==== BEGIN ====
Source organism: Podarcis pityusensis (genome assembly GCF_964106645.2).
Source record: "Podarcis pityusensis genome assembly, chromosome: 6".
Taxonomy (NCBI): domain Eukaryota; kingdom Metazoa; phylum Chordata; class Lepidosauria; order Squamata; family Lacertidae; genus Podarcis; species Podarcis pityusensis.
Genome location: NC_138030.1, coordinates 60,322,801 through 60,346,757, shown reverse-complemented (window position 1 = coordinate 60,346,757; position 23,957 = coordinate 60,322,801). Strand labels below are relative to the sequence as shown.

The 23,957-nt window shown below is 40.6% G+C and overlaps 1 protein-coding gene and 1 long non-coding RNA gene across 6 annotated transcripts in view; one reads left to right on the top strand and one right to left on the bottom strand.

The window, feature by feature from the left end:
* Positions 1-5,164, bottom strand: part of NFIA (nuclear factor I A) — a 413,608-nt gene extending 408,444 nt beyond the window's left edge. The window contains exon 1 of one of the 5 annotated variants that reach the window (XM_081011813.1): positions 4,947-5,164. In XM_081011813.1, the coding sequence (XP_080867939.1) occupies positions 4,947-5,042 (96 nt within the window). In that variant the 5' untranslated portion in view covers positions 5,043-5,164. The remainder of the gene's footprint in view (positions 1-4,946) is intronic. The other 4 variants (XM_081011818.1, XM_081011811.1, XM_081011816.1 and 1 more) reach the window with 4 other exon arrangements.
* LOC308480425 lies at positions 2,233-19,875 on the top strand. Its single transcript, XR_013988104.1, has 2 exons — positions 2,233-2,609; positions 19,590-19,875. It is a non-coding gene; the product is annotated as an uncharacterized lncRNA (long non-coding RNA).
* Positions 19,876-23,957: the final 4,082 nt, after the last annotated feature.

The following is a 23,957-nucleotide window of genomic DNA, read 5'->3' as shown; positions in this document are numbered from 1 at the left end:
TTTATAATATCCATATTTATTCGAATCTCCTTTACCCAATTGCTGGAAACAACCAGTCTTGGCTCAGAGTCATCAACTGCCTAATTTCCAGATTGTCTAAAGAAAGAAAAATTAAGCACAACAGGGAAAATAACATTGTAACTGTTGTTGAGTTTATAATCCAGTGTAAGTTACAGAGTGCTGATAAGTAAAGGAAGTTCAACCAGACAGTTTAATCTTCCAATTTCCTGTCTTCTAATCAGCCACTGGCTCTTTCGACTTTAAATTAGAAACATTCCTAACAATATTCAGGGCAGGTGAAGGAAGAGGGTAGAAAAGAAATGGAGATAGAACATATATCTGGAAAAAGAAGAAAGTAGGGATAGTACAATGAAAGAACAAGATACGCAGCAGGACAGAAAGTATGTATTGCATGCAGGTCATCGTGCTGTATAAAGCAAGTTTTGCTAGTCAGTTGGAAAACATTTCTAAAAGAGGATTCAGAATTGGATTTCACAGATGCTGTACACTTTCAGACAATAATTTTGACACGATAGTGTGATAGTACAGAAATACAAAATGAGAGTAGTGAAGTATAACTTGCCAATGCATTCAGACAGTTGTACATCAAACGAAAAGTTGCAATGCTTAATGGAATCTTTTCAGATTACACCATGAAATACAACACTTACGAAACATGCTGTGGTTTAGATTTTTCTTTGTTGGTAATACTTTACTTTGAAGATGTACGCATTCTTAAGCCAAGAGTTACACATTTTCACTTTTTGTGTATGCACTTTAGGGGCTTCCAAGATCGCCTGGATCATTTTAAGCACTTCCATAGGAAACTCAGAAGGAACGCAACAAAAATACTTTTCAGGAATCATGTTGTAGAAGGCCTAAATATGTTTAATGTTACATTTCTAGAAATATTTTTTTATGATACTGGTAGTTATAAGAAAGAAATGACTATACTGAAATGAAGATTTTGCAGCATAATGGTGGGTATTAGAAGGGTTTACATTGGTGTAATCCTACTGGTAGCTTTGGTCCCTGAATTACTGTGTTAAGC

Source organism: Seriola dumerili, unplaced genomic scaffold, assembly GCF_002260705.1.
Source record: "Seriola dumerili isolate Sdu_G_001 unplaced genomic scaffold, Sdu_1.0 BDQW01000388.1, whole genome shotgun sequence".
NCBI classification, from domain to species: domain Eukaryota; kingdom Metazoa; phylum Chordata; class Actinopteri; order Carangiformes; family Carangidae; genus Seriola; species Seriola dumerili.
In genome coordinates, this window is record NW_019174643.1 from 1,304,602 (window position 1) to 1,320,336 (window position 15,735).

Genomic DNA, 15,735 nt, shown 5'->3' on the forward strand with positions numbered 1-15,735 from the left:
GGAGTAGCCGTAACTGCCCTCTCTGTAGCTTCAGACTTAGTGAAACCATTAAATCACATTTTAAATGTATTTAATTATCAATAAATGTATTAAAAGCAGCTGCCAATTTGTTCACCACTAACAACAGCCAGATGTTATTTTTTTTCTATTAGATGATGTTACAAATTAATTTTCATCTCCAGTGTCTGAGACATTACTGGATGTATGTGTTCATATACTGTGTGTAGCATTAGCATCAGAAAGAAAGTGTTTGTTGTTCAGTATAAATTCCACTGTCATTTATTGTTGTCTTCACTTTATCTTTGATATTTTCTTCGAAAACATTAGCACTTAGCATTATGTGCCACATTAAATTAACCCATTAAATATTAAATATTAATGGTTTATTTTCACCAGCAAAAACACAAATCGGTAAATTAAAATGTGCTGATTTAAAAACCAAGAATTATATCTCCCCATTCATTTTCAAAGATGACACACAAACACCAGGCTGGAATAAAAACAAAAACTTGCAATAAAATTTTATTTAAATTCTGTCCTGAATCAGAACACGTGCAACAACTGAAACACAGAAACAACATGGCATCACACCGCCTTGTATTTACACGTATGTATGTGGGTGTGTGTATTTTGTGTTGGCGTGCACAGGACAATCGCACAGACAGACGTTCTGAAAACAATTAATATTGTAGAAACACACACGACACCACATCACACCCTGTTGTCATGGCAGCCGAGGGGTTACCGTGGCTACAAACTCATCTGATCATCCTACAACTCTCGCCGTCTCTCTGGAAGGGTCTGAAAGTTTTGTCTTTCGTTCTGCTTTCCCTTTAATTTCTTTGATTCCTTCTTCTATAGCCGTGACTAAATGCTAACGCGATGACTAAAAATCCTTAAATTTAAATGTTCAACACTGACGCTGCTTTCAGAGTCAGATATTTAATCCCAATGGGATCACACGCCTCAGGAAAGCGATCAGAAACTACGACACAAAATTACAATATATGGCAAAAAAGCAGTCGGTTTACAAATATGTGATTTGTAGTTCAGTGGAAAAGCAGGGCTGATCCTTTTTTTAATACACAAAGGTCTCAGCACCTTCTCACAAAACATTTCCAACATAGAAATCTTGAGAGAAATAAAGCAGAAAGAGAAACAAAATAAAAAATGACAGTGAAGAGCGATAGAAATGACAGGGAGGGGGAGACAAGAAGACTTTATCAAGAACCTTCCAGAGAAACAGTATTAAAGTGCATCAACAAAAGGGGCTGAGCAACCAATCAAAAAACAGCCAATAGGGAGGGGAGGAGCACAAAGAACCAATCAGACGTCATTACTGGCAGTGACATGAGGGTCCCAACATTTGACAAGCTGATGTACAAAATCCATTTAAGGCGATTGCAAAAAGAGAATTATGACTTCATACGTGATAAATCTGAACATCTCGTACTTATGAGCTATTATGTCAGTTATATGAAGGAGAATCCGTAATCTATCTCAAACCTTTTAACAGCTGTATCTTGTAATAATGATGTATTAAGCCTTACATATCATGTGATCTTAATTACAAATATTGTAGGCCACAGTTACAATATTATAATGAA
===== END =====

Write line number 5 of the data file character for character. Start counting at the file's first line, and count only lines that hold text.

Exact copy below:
The 23,957-nt window shown below is 40.6% G+C and overlaps 1 protein-coding gene and 1 long non-coding RNA gene across 6 annotated transcripts in view; one reads left to right on the top strand and one right to left on the bottom strand.